Created with RPC

What it’s like to do a secondment with Google as a junior lawyer

Avatar photo

By The Careers Team on

Ahead of ‘The skills future lawyers need for the new digital world’ tomorrow, Legal Cheek Careers meets RPC’s Stuart Harris

“In-house secondments put you inside the mind of the client and make you understand what pressures legal teams are under.”

So says Stuart Harris, an associate solicitor at RPC who is currently on secondment to one of the most well-known brands on the planet, Google. He believes the in-house experience is an “invaluable tool” to becoming a better lawyer.

Embedded in Google’s sixty-strong legal team, Harris is working on the legal side of new products and services. So when Google recently launched a number of new pieces of hardware (including its Pixel 2 phone, Pixelbook and Home Mini), the legal team were drafting commercial contracts supporting the launch and reviewing copy to ensure compliance of the relevant ads with advertising and consumer regulation.

“It is incredible to have this experience of what life is like on the inside of a tech giant like Google,” he tells Legal Cheek Careers. “You have the opportunity to learn valuable lessons on the business, its processes, as well as getting exposure to exciting areas such as AI, machine learning, wearables, big data and adtech. Above all, the Google legal team is fantastic. They’re smart, fun and very supportive to secondees like me.”

Google’s London office

“But wherever your secondment, you are seeing legal services from the other side, from the client’s perspective,” continues Harris. “An in-house lawyer is often the interface between the external law firm, such as RPC, and the actual client business, such as the marketing, engineering or product teams at Google. Being seconded in-house means you can see what both the business and the in-house legal team needs from its external legal advisers.”

In particular, clients want unfussy, to-the-point and commercial advice, explains Harris:

“Google’s lawyers do not want a legalistic eight-page document on the various risks and challenges of a particular course of action. They want a pithy, straight-talking email which they can take to the company’s business teams directly. They want you to summarise the risks and, crucially, make a judgement call. You have to make their lives easier.”

Spending time in this environment has helped Harris to appreciate Google’s wider aims and objectives as a business. He expands:

“You also understand the pressures the business is under — a new product may need to launch at a certain time because of competition in the market. The legal team has to help make that happen, and has to appreciate the appetite for risk: in some situations, the business will be more willing to take risks. You need to be alive to these subtle shifts.”

An in-house legal team builds relationships with other parts of the business, from marketing to product teams, which is also a learning curve for lawyers who are used to working with, well, other lawyers. “You learn to work with these different teams and build on the ‘trusted advisor’ idea,” says Harris.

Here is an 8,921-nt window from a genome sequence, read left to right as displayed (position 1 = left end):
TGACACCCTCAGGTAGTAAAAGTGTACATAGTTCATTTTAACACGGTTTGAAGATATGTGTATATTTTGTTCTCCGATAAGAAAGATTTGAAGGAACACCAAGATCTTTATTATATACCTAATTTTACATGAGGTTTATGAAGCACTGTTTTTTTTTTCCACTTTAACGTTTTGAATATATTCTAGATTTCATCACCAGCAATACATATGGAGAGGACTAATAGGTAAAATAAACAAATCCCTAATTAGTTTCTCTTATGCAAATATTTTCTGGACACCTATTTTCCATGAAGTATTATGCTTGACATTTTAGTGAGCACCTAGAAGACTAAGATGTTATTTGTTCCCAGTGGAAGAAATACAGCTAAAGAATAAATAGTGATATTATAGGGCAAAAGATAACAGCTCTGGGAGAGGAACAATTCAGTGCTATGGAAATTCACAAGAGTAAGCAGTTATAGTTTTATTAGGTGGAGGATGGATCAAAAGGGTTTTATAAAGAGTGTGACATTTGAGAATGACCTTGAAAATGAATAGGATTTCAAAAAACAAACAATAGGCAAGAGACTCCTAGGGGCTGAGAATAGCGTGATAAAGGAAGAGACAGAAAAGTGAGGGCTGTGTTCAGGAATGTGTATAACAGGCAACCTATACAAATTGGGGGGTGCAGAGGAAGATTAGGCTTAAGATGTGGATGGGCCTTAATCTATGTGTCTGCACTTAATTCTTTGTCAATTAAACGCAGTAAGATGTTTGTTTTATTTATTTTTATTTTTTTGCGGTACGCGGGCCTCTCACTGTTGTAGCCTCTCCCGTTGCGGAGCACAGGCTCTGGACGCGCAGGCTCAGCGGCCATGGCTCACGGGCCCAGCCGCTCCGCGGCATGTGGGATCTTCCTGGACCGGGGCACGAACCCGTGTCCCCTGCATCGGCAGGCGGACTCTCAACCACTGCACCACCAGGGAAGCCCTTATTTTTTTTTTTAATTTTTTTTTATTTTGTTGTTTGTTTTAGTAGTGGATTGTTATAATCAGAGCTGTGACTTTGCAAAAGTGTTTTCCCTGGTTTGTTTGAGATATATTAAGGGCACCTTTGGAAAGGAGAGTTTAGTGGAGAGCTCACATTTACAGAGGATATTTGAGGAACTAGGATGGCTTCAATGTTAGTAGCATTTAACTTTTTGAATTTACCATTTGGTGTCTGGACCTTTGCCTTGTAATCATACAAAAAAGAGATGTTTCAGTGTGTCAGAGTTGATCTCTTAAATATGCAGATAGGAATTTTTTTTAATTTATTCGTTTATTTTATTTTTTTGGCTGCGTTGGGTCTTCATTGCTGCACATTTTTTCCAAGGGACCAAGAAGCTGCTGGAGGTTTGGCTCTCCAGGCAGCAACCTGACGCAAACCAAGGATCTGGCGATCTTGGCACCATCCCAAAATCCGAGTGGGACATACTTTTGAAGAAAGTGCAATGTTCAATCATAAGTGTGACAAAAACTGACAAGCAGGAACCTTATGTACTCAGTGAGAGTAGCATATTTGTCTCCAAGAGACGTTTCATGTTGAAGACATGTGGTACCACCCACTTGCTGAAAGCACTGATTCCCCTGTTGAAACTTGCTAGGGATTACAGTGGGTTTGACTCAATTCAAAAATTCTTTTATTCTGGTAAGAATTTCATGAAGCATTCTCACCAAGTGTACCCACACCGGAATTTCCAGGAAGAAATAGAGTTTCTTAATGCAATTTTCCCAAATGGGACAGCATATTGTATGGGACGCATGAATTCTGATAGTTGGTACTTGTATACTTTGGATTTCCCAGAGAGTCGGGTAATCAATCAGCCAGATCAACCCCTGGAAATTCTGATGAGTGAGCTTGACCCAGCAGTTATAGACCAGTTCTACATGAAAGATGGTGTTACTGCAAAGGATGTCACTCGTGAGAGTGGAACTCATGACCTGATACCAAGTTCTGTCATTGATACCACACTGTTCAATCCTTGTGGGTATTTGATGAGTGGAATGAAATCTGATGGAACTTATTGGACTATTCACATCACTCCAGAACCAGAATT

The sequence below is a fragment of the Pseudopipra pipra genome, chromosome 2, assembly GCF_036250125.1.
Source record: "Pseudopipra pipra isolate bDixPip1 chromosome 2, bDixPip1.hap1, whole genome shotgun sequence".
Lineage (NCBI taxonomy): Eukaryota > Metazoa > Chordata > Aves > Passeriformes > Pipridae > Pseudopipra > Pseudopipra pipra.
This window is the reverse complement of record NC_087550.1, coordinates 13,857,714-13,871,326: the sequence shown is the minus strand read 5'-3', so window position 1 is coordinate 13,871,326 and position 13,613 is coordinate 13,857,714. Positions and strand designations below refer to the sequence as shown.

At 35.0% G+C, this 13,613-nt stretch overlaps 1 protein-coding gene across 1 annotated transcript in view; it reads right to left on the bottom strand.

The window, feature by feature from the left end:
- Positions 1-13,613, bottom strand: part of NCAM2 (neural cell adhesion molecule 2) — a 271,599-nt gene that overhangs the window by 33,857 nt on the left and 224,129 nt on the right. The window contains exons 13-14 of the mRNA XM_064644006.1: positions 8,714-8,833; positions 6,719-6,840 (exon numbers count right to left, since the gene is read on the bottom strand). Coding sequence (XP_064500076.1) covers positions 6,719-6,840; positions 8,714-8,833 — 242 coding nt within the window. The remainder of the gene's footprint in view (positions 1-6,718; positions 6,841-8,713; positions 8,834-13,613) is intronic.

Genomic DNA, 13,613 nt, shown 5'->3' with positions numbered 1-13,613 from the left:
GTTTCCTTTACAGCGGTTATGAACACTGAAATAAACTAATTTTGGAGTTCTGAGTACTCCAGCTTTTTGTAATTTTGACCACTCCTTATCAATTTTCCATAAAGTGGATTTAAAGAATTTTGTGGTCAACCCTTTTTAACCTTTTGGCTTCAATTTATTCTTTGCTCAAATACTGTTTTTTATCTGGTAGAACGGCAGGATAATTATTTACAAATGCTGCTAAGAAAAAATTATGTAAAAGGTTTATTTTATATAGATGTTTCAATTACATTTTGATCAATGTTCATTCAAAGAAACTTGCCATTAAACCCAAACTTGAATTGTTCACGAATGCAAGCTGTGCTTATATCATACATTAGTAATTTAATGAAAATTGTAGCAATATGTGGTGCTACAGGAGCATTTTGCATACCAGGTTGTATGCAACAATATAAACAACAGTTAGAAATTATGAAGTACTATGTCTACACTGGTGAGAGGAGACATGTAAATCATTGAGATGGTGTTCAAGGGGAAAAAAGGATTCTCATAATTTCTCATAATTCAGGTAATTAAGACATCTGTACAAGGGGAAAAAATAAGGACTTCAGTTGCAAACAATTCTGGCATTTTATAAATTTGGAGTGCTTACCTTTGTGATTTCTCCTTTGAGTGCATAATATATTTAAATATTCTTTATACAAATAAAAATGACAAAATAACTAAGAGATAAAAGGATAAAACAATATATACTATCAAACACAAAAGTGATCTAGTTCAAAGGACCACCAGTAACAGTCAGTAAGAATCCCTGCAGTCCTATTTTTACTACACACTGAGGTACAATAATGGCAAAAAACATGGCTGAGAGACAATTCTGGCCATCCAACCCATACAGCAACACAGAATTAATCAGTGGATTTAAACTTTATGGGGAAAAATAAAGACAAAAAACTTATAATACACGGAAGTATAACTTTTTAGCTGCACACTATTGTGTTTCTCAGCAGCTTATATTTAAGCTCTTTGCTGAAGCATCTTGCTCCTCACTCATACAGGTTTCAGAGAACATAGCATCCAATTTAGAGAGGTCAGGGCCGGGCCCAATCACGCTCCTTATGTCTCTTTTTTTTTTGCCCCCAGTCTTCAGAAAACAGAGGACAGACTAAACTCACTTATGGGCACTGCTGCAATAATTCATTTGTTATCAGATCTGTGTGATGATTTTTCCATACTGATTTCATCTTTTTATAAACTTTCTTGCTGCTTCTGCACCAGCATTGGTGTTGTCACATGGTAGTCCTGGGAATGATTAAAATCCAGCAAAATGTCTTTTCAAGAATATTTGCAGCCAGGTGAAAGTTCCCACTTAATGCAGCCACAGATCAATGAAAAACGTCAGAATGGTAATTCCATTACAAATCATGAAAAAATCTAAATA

Not that this is the Warwick Law and Business graduate’s first taste of the in-house life. His latest six-month stint at the tech powerhouse is his fifth assignment since joining RPC as a trainee in 2014. As a member of the firm’s Commercial, Technology & Outsourcing team, Harris has also been seconded to a broadband company, two insurers, and a consumer brand conglomerate.

“Not everyone will get the opportunity to go on secondment, which is fine; there are other ways to get close to clients, meet them and understand their world. But if you do, I recommend that you jump at the chance,” he says of the experiences.

Find out more about vac schemes and training contracts at RPC

Recently voted number one in the Top 100 Best Companies to Work For (for the sixth year in a row), Google is well-known for its progressive and positive working environment, including all its staff getting MacBooks. It’s an approach that RPC can relate to, with the firm operating a fully open plan office environment and boasting an informal culture that has seen respondents to the Legal Cheek Trainee and Junior Lawyer Survey 2017-18 liken it to a tech company.

Harris elaborates on the Google culture: “It is an incredible place to work, it’s relaxed and supportive plus the work is really interesting. You can opt to do yoga at lunchtime or you can join one of the legal team for a collegiate lunch. Then at the end of the week, we have ‘Thank Google it’s Friday’ where we all meet for a drink and ‘prepare’ for the weekend.”

The RPC associate says it is too soon to say where he sees his career path taking him in the future, but believes that junior lawyers are living in exciting times: “I see the emerging digital world as a huge opportunity for junior lawyers. By embracing new tech, young lawyers can advise on disruptive ideas and concepts that present new and complex challenges for businesses — and regulators — on a daily basis.” As Harris concludes, “it’s there for the taking — you just need to appreciate that the world is changing and ensure that you prepare yourself as best you can for the opportunities which this brings”.

Stuart Harris will be speaking at ‘The skills future lawyers need for the new digital world — with RPC, Google and Uber’ on Tuesday. Apply to attend.

About Legal Cheek Careers posts.

Related Stories

Event: The skills future lawyers need for the new digital world — with RPC, Google and Uber

Apply to attend the final Commercial Awareness Question Time of 2017

Dec 4 2017 4:51pm

What you need to do in autumn term to land a training contract

Two RPC trainees share their insider knowledge

Oct 27 2017 2:36pm

Open thread: How to become a City lawyer

RPC trainees Umut Bektas and Emily Rome advise

Oct 17 2017 12:54pm